Fifteen minutes to go. Surely even Johnnie Jackson couldn't rescue anything in that amount of time. The ball, moreover, obstinately refused to go out of play, and another five minutes passed. Even before he was on the pitch, though, Jackson was changing the mood of the game. Impatient chanting of his name built the sense of expectation. Surely it was over-expectation.

Finally a corner for Charlton. The substitution was hastily made and the next thing anyone knew, Jackson had met Gudmundsson's corner with a firm header into the net. Well, how could we have doubted him? His incredible knack of scoring at exactly the right time had worked again. In some ways there's no secret about it: he just refuses to lack belief in himself, will get himself into the right position and let no-one stand in his way. It's an approach that the rest of the team needed to copy today and in the sixth minute of added time (thanks, Fulham, for all the time-wasting) Jordan Cousins did just that, topping a most unlikely comeback with a goal largely based on sheer determination.

A couple more minutes, and Charlton would have won, but given the balance of the 96 minutes overall a draw that felt like a win was fair.

After the game while the rest of the players left the pitch Jackson was interviewed for the Sky cameras for a few minutes. Maybe half the crowd stayed back while that happened, to give him a huge ovation as he left the pitch. The most stunning 15-minute contribution to a football match that we're ever likely to see deserved nothing less.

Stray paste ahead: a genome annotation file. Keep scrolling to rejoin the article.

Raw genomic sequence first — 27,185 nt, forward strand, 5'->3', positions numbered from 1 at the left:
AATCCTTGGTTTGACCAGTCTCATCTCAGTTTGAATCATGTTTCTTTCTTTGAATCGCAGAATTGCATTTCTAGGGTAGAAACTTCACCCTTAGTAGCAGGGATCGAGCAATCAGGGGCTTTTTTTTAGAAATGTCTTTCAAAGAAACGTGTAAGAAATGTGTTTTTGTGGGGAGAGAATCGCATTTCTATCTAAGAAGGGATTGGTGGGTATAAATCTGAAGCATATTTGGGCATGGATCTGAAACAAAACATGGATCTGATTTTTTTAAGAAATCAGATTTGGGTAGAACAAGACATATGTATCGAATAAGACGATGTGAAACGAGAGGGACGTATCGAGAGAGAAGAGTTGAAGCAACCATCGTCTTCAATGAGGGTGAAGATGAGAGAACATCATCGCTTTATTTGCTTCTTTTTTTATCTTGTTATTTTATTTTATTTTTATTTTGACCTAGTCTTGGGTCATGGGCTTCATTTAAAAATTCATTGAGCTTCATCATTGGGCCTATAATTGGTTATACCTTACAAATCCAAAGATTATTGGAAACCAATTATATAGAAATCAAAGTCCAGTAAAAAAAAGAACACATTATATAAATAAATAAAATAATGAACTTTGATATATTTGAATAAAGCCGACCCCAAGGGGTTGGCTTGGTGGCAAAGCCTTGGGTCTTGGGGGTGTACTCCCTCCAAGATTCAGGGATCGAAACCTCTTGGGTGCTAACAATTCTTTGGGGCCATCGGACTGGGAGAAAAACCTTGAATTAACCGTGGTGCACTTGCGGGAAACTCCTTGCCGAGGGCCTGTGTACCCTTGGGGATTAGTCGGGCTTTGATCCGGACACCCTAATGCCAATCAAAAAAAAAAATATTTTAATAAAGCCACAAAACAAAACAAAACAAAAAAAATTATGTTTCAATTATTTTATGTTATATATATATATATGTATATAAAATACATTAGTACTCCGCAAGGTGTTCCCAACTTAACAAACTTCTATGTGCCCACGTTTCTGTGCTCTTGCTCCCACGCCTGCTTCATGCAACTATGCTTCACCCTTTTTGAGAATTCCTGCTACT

As I write this, Arsenal are beating Man Utd 3-0 at half time. He'll be watching it and loving it. It's been that sort of day.

01 October 2015

Katrien Meire: Je ne regrette rien

The Belgian business newspaper L'Echo today features a fairly long interview with Katrien Meire. The provocative opening is "Le passé glorieux du club? Je m'en fous", which roughly translates as "I don't bloody care about the club's glorious past."  Although she later is quoted at more length, saying that the history should be cherished, but not at any price.

Most of the piece is about her restructuring of the club's admin and staffing. She says she reduced the number of staff from 150 to 100, by dismissals and sub-contracting. Apparently the food and drinks outlets were previously controlled by one person, who had no written agreement with the club, but who handed over a percentage of the takings, no questions asked. And there's a story of a near-disastrous exchange with a potential shirt sponsor. Meire claims that she herself negotiates all the transfers.

It's all very much what you'd expect a business executive to tell a business journal: I came, I saw, I swept away mismanagement. Some claims believable, some perhaps overstated. There's as usual no hint of what her boss's long-term plans are for the club.

But one peculiar claim is that she ceased the practice of giving free tea or coffee to fans on matchdays. When did that ever happen?
é glorieux de ce club? Je m’en fous
"Le passé glorieux de ce club? Je m’en fous"
"Le passé glorieux de ce club? Je m’en fous"
"Le passé glorieux de ce club? Je m’en fous"